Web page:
Is Bike Sharing Geo-fencing more inconvenient? 6 Things You Should Know

Bike sharing is a relatively new concept globally, and only came to Singapore slightly over a year ago.

However, in that short span of time, bike sharing has been in the news far too often for the wrong reasons.

Source: Straits Times
Source: Straits Times
Source: Straits Times

As with all new technologies, regulation eventually catches up: LTA has announced that it will be rolling out a new regulatory framework for bike sharing.

The changes were announced as part of the Parking Places (Amendment) Bill in Parliament on Monday (5 Mar).

Let’s look a bit into how they will affect Singaporeans:

1. What is Geo-fencing?

As part of the new regulations, LTA will be imposing a QR code-based geo-fencing solution.

How this works: LTA will be designating parking spaces in which users have to park their bikes in after they finish riding.

There will be a QR code at the parking location, where users have to scan the code right before they are allowed to park and lock their bike.

But can’t asshole riders simply manually lift up the bike out of the location after they are parked and locked?

Well, they can, but they almost definitely will be caught.

‘Geo-fencing’ technology utilises either GPS or radio frequency identification to define geographical boundaries, that is triggered whenever an object enters or exits the boundary.

Geo Fencing
Geo-Fencing Technology as shown on a virtual map.

The shared bikes’ GPS will be used in conjunction with LTA’s geo-fencing tech to implement this – so they can track where all their bikes are at any time and penalize offenders accordingly (see below).

Furthermore, since LTA is restricting the number of parking spaces for bikes, they could easily install CCTVs to monitor each of these parking spaces in the future.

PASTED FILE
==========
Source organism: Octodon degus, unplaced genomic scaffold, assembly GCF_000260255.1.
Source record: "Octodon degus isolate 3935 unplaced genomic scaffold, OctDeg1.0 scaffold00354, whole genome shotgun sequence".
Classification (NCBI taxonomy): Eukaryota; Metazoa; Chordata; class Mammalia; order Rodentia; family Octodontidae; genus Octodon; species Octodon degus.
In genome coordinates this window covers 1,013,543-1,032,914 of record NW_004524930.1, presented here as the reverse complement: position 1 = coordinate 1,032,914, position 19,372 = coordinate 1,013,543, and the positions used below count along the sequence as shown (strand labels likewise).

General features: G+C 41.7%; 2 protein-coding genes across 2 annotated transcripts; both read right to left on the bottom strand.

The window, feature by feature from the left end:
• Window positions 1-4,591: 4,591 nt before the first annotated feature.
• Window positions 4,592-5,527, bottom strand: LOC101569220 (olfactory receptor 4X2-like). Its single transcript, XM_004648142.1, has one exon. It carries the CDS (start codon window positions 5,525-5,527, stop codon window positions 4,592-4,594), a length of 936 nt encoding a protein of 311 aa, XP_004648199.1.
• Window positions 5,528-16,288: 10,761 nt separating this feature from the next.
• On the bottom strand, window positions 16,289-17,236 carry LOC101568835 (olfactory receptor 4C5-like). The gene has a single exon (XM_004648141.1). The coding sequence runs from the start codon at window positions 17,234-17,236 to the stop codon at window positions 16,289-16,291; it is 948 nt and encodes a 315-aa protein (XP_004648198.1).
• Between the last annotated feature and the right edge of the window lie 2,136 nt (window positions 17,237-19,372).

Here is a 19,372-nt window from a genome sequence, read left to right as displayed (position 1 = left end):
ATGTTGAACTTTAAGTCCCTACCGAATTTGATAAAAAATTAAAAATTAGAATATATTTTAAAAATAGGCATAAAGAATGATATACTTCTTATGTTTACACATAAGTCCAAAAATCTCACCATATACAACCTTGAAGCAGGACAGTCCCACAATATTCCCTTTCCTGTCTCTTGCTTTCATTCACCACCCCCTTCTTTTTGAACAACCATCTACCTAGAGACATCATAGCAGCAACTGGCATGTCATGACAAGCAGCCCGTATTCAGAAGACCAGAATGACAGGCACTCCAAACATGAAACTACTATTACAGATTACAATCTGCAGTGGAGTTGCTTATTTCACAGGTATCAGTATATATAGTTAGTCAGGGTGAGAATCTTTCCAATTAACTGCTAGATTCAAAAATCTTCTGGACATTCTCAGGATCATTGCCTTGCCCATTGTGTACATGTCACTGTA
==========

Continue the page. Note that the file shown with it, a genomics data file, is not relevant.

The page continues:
2. How many designated parking spots are there and where are they?

Currently, LTA will have at least 174,000 parking lots when it rolls out the new regulations.

They will be in public places such as next to bus stops or MRT stations, as well as perhaps under HDB flats and work buildings.

LTA has indicated that it has plans to add 50,000 more designated parking lots by 2020.

3. When will it be implemented?

The new regulations will be implemented in the second half of 2018.

4. What happens if I don’t follow the regulations?

‘Bike-dumpers’ will be banned by the bike-sharing firm of the bike that was used.

The bike-sharing operators actually must ban users who park indiscriminately again and again, according to LTA’s rules.

However, something worse than simply getting banned – users who do not park their bikes properly could be “continuously charged”.

This is a bit ambiguous, but probably means that the runtime of the bike meter will not stop until you park the bike properly, which means that errant parking could rack up the user pretty steep costs.

Which, the bike operator will in turn have to pay LTA as a fine for indiscriminate parking:

Bike-sharing operators that do not comply to the standards will face penalties of up to S$100,000, reductions in fleet size, suspension or even the cancellation of their licenses.

5. Does this make Bike Sharing more inconvenient?

Sure it does. No one wants to have to ride a shared bike to a designated parking lot and walk the rest of the way to your destination.

However, it beats having bikes strewn along the roadside to Sungei Gedong camp or even underwater in reservoirs.

Furthermore, it could also be slightly more convenient as parking spaces are almost guaranteed to have ‘spare’ bikes at any point of time, and have better serviceability as well.

6. Is it possible to bypass the geo-fencing solution?

Perhaps. People can be very ingenious in the wrong ways.

However, at the end of the day, the onus is really on both Singaporeans and non-Singaporeans living here to use bikes responsibly.

What do you think? Is there anything else you need to have clarified on this issue? Let us know down in the comments!

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